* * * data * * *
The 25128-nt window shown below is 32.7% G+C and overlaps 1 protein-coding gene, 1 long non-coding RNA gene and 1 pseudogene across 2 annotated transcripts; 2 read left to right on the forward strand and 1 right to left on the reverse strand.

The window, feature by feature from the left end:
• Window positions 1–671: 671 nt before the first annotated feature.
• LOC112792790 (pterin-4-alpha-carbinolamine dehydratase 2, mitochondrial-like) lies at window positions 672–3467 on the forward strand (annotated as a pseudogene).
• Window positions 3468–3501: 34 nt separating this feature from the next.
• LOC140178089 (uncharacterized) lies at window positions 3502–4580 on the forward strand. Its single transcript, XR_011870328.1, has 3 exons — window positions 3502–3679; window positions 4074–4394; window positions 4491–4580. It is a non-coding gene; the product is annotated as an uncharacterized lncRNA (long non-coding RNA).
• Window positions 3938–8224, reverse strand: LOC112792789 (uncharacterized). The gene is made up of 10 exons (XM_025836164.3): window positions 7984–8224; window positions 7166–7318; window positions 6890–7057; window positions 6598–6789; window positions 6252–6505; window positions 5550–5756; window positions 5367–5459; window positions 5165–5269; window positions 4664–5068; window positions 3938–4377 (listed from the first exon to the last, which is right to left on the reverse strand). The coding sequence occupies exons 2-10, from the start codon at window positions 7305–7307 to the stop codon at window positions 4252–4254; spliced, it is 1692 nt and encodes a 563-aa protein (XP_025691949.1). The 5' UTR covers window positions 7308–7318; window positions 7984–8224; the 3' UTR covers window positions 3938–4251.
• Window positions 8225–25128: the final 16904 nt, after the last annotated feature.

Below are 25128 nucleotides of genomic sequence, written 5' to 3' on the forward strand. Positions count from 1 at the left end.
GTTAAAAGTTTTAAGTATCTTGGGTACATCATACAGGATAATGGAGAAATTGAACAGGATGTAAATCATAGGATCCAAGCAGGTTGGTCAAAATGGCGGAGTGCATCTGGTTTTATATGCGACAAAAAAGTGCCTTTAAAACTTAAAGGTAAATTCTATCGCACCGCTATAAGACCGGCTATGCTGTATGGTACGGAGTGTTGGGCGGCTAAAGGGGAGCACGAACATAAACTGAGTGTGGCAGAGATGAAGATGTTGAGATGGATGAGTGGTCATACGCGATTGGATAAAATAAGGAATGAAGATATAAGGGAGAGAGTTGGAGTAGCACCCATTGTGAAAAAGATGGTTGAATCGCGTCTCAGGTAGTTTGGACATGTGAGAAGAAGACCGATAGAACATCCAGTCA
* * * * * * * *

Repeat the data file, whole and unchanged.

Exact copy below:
The 25128-nt window shown below is 32.7% G+C and overlaps 1 protein-coding gene, 1 long non-coding RNA gene and 1 pseudogene across 2 annotated transcripts; 2 read left to right on the forward strand and 1 right to left on the reverse strand.

The window, feature by feature from the left end:
• Window positions 1–671: 671 nt before the first annotated feature.
• LOC112792790 (pterin-4-alpha-carbinolamine dehydratase 2, mitochondrial-like) lies at window positions 672–3467 on the forward strand (annotated as a pseudogene).
• Window positions 3468–3501: 34 nt separating this feature from the next.
• LOC140178089 (uncharacterized) lies at window positions 3502–4580 on the forward strand. Its single transcript, XR_011870328.1, has 3 exons — window positions 3502–3679; window positions 4074–4394; window positions 4491–4580. It is a non-coding gene; the product is annotated as an uncharacterized lncRNA (long non-coding RNA).
• Window positions 3938–8224, reverse strand: LOC112792789 (uncharacterized). The gene is made up of 10 exons (XM_025836164.3): window positions 7984–8224; window positions 7166–7318; window positions 6890–7057; window positions 6598–6789; window positions 6252–6505; window positions 5550–5756; window positions 5367–5459; window positions 5165–5269; window positions 4664–5068; window positions 3938–4377 (listed from the first exon to the last, which is right to left on the reverse strand). The coding sequence occupies exons 2-10, from the start codon at window positions 7305–7307 to the stop codon at window positions 4252–4254; spliced, it is 1692 nt and encodes a 563-aa protein (XP_025691949.1). The 5' UTR covers window positions 7308–7318; window positions 7984–8224; the 3' UTR covers window positions 3938–4251.
• Window positions 8225–25128: the final 16904 nt, after the last annotated feature.

Below are 25128 nucleotides of genomic sequence, written 5' to 3' on the forward strand. Positions count from 1 at the left end.
GTTAAAAGTTTTAAGTATCTTGGGTACATCATACAGGATAATGGAGAAATTGAACAGGATGTAAATCATAGGATCCAAGCAGGTTGGTCAAAATGGCGGAGTGCATCTGGTTTTATATGCGACAAAAAAGTGCCTTTAAAACTTAAAGGTAAATTCTATCGCACCGCTATAAGACCGGCTATGCTGTATGGTACGGAGTGTTGGGCGGCTAAAGGGGAGCACGAACATAAACTGAGTGTGGCAGAGATGAAGATGTTGAGATGGATGAGTGGTCATACGCGATTGGATAAAATAAGGAATGAAGATATAAGGGAGAGAGTTGGAGTAGCACCCATTGTGAAAAAGATGGTTGAATCGCGTCTCAGGTAGTTTGGACATGTGAGAAGAAGACCGATAGAACATCCAGTCA